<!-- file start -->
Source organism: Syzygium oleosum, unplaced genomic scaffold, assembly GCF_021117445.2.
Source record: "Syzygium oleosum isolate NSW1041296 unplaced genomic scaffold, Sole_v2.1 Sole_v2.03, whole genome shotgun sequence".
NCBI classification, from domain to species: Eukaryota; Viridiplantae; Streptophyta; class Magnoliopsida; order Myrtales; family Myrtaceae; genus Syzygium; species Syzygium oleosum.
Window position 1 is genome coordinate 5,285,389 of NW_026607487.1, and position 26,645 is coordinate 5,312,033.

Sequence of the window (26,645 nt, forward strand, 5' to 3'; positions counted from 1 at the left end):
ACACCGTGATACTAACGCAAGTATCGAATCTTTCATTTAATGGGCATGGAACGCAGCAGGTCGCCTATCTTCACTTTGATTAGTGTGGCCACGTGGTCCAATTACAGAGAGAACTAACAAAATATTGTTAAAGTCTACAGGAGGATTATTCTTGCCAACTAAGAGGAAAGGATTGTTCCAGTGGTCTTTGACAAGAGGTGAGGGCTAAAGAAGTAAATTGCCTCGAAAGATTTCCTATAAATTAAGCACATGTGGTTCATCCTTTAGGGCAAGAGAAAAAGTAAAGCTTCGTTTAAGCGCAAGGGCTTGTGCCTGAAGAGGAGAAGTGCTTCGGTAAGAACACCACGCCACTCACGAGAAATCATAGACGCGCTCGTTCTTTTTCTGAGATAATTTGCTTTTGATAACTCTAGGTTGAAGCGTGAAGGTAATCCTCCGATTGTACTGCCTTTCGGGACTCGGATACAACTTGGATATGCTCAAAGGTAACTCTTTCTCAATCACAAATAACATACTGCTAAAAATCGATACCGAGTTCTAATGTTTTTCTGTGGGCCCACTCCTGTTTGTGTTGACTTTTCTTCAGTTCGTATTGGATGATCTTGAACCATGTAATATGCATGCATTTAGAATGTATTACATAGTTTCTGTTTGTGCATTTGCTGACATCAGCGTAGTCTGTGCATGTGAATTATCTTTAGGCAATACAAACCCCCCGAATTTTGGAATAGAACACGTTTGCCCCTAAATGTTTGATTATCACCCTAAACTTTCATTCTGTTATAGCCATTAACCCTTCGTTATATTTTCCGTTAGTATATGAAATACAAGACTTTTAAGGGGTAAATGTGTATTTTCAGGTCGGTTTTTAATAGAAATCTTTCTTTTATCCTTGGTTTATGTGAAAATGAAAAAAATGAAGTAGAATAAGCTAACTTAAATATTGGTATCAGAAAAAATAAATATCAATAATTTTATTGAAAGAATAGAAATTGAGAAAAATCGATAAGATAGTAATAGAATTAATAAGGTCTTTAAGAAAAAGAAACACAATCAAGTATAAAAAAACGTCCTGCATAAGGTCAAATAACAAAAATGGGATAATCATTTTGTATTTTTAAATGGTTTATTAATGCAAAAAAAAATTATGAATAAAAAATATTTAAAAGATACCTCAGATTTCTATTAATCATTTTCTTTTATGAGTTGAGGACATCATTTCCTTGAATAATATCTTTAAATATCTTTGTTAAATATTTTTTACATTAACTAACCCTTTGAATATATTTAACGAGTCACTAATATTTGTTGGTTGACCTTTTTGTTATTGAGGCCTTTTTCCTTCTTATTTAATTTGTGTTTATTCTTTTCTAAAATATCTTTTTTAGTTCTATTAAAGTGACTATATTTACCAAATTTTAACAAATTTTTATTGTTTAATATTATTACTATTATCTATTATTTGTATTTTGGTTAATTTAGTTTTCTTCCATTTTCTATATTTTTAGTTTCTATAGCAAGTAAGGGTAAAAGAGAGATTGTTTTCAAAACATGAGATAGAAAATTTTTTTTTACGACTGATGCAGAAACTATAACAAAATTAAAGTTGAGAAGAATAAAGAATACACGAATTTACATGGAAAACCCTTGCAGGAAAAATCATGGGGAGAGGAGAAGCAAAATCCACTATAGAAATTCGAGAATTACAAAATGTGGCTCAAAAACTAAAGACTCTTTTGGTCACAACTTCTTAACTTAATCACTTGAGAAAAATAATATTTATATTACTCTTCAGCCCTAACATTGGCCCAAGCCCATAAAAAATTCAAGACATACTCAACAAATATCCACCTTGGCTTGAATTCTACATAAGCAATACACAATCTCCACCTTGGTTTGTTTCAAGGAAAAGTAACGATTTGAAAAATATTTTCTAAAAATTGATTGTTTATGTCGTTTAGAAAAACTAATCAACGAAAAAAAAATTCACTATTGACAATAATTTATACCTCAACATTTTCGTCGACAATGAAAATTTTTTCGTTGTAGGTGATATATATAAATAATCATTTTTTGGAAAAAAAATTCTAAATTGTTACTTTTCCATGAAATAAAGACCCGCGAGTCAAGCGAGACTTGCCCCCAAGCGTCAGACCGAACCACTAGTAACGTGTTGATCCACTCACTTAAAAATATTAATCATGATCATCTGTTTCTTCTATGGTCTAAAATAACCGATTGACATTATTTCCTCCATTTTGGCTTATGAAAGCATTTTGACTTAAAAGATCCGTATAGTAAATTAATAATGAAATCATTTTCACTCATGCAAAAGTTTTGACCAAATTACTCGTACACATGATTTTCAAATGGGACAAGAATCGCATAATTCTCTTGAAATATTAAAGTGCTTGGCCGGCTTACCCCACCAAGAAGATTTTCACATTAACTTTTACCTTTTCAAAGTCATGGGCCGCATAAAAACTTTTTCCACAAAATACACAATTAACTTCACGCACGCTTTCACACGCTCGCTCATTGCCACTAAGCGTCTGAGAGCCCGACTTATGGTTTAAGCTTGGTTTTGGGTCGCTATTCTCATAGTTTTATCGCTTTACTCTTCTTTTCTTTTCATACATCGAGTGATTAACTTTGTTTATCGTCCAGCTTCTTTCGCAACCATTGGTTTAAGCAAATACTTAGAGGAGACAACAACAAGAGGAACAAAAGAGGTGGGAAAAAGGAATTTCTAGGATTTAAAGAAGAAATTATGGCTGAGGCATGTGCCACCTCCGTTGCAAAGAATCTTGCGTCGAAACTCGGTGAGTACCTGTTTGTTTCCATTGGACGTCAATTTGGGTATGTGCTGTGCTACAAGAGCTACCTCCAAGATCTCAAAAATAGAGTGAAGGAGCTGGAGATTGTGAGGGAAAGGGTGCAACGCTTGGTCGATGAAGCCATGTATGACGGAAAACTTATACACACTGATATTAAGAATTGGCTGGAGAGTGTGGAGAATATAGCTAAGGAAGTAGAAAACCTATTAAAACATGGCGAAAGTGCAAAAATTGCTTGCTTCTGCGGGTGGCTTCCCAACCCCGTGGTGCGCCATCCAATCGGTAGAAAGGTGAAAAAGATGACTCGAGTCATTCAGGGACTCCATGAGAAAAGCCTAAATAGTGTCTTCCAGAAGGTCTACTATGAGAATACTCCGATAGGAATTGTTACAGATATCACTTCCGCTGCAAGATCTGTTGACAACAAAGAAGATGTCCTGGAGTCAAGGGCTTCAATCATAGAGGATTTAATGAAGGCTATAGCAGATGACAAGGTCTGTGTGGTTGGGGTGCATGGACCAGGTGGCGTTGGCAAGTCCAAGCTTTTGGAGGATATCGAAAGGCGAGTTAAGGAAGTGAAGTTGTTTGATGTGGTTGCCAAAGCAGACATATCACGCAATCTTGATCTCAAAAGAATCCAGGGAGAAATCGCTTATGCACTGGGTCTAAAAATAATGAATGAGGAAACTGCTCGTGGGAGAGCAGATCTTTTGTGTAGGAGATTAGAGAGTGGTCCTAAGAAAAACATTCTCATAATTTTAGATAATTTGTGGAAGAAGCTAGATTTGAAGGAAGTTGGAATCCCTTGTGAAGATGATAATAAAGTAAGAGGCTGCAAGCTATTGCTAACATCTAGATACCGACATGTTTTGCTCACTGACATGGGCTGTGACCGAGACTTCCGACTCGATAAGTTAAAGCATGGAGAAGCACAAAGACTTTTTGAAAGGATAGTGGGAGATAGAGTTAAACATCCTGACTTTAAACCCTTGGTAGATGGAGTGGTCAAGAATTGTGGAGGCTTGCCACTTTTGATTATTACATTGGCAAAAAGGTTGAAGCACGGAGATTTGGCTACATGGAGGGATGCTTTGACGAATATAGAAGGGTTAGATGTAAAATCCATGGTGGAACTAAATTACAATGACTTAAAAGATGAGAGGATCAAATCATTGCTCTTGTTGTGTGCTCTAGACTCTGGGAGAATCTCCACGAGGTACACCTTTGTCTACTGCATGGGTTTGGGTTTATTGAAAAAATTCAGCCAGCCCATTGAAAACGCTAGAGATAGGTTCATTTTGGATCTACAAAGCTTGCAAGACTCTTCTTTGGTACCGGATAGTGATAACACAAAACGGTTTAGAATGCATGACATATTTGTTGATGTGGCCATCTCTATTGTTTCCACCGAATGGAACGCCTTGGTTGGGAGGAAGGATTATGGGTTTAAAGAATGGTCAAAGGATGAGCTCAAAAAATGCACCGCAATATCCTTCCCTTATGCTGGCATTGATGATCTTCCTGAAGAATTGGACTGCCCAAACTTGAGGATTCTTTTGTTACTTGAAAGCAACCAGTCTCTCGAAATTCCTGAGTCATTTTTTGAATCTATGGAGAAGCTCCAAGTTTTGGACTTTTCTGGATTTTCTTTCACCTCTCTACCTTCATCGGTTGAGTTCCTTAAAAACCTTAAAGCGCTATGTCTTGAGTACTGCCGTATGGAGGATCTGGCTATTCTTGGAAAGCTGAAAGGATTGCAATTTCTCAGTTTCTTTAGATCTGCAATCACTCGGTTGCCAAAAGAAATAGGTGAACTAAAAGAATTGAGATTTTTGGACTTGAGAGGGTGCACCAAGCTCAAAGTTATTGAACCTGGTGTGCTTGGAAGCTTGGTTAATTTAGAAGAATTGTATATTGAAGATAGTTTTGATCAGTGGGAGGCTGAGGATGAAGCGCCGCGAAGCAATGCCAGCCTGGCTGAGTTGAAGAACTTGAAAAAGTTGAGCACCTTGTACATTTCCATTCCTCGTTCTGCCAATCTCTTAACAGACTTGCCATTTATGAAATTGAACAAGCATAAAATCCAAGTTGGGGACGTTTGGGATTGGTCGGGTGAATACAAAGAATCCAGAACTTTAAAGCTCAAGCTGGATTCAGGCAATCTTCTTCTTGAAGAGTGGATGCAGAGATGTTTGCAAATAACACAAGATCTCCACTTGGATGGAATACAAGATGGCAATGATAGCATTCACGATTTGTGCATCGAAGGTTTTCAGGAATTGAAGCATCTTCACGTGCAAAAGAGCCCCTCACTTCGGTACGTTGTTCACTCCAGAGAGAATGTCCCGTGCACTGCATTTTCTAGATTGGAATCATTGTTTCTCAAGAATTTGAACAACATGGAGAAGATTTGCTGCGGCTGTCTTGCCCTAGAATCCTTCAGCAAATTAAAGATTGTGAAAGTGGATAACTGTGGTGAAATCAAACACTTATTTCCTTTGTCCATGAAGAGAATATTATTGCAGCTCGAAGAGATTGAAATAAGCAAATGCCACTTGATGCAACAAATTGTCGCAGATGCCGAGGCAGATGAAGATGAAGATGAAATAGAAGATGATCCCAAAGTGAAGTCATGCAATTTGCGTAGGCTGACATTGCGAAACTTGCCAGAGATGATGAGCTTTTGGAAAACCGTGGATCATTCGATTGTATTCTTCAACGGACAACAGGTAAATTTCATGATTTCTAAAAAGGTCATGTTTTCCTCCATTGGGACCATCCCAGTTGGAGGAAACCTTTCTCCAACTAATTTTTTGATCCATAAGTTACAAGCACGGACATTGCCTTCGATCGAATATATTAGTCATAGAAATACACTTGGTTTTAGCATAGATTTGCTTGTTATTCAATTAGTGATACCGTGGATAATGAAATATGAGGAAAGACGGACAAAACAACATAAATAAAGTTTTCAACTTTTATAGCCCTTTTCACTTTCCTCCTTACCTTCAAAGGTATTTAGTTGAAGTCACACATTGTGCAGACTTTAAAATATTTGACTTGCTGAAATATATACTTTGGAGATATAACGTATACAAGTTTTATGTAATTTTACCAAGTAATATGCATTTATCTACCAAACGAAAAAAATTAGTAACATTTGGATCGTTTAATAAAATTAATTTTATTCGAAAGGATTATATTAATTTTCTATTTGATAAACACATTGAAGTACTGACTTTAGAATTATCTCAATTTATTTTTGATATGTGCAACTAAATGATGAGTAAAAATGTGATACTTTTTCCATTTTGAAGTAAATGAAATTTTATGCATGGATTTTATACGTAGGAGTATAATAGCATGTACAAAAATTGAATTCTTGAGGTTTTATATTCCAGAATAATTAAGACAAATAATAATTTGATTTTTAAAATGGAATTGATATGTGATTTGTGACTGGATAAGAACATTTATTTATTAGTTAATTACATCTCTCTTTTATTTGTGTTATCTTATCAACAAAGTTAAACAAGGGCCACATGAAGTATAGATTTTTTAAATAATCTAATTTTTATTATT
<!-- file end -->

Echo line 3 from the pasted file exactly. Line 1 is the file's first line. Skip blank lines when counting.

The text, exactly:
NCBI classification, from domain to species: Eukaryota; Viridiplantae; Streptophyta; class Magnoliopsida; order Myrtales; family Myrtaceae; genus Syzygium; species Syzygium oleosum.